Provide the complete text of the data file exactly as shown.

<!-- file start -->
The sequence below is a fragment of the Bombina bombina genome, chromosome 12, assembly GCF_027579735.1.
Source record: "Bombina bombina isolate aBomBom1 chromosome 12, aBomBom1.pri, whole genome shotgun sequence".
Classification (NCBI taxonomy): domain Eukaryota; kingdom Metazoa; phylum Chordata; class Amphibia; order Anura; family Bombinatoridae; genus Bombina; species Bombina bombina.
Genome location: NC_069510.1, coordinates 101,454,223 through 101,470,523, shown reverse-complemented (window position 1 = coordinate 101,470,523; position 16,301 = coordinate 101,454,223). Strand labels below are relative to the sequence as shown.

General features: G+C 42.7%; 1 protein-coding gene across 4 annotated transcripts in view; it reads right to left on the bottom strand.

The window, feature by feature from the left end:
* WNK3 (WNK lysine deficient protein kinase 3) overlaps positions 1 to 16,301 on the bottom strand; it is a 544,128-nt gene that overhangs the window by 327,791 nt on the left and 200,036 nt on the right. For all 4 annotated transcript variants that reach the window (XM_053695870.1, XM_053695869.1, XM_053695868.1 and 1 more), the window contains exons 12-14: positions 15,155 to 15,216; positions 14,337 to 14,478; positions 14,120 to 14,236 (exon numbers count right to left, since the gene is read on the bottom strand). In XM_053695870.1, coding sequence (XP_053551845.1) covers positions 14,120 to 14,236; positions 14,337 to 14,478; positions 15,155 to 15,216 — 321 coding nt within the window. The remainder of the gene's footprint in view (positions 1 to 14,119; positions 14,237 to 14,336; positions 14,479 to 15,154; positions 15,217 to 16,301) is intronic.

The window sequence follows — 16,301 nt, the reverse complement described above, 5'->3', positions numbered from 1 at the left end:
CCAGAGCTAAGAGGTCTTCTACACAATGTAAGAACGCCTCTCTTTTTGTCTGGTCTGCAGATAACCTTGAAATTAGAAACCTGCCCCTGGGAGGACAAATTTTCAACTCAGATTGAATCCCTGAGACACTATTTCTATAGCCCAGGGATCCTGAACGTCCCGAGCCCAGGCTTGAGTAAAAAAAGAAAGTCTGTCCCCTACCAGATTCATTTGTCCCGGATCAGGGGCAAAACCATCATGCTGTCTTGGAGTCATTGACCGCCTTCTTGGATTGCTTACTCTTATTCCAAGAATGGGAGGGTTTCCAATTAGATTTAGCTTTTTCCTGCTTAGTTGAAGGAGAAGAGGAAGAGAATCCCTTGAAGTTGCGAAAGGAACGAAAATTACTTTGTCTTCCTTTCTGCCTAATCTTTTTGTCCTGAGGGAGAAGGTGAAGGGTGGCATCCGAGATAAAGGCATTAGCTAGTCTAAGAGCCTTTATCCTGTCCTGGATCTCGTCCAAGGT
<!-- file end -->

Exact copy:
The sequence below is a fragment of the Bombina bombina genome, chromosome 12, assembly GCF_027579735.1.
Source record: "Bombina bombina isolate aBomBom1 chromosome 12, aBomBom1.pri, whole genome shotgun sequence".
Classification (NCBI taxonomy): domain Eukaryota; kingdom Metazoa; phylum Chordata; class Amphibia; order Anura; family Bombinatoridae; genus Bombina; species Bombina bombina.
Genome location: NC_069510.1, coordinates 101,454,223 through 101,470,523, shown reverse-complemented (window position 1 = coordinate 101,470,523; position 16,301 = coordinate 101,454,223). Strand labels below are relative to the sequence as shown.

General features: G+C 42.7%; 1 protein-coding gene across 4 annotated transcripts in view; it reads right to left on the bottom strand.

The window, feature by feature from the left end:
* WNK3 (WNK lysine deficient protein kinase 3) overlaps positions 1 to 16,301 on the bottom strand; it is a 544,128-nt gene that overhangs the window by 327,791 nt on the left and 200,036 nt on the right. For all 4 annotated transcript variants that reach the window (XM_053695870.1, XM_053695869.1, XM_053695868.1 and 1 more), the window contains exons 12-14: positions 15,155 to 15,216; positions 14,337 to 14,478; positions 14,120 to 14,236 (exon numbers count right to left, since the gene is read on the bottom strand). In XM_053695870.1, coding sequence (XP_053551845.1) covers positions 14,120 to 14,236; positions 14,337 to 14,478; positions 15,155 to 15,216 — 321 coding nt within the window. The remainder of the gene's footprint in view (positions 1 to 14,119; positions 14,237 to 14,336; positions 14,479 to 15,154; positions 15,217 to 16,301) is intronic.

The window sequence follows — 16,301 nt, the reverse complement described above, 5'->3', positions numbered from 1 at the left end:
CCAGAGCTAAGAGGTCTTCTACACAATGTAAGAACGCCTCTCTTTTTGTCTGGTCTGCAGATAACCTTGAAATTAGAAACCTGCCCCTGGGAGGACAAATTTTCAACTCAGATTGAATCCCTGAGACACTATTTCTATAGCCCAGGGATCCTGAACGTCCCGAGCCCAGGCTTGAGTAAAAAAAGAAAGTCTGTCCCCTACCAGATTCATTTGTCCCGGATCAGGGGCAAAACCATCATGCTGTCTTGGAGTCATTGACCGCCTTCTTGGATTGCTTACTCTTATTCCAAGAATGGGAGGGTTTCCAATTAGATTTAGCTTTTTCCTGCTTAGTTGAAGGAGAAGAGGAAGAGAATCCCTTGAAGTTGCGAAAGGAACGAAAATTACTTTGTCTTCCTTTCTGCCTAATCTTTTTGTCCTGAGGGAGAAGGTGAAGGGTGGCATCCGAGATAAAGGCATTAGCTAGTCTAAGAGCCTTTATCCTGTCCTGGATCTCGTCCAAGGT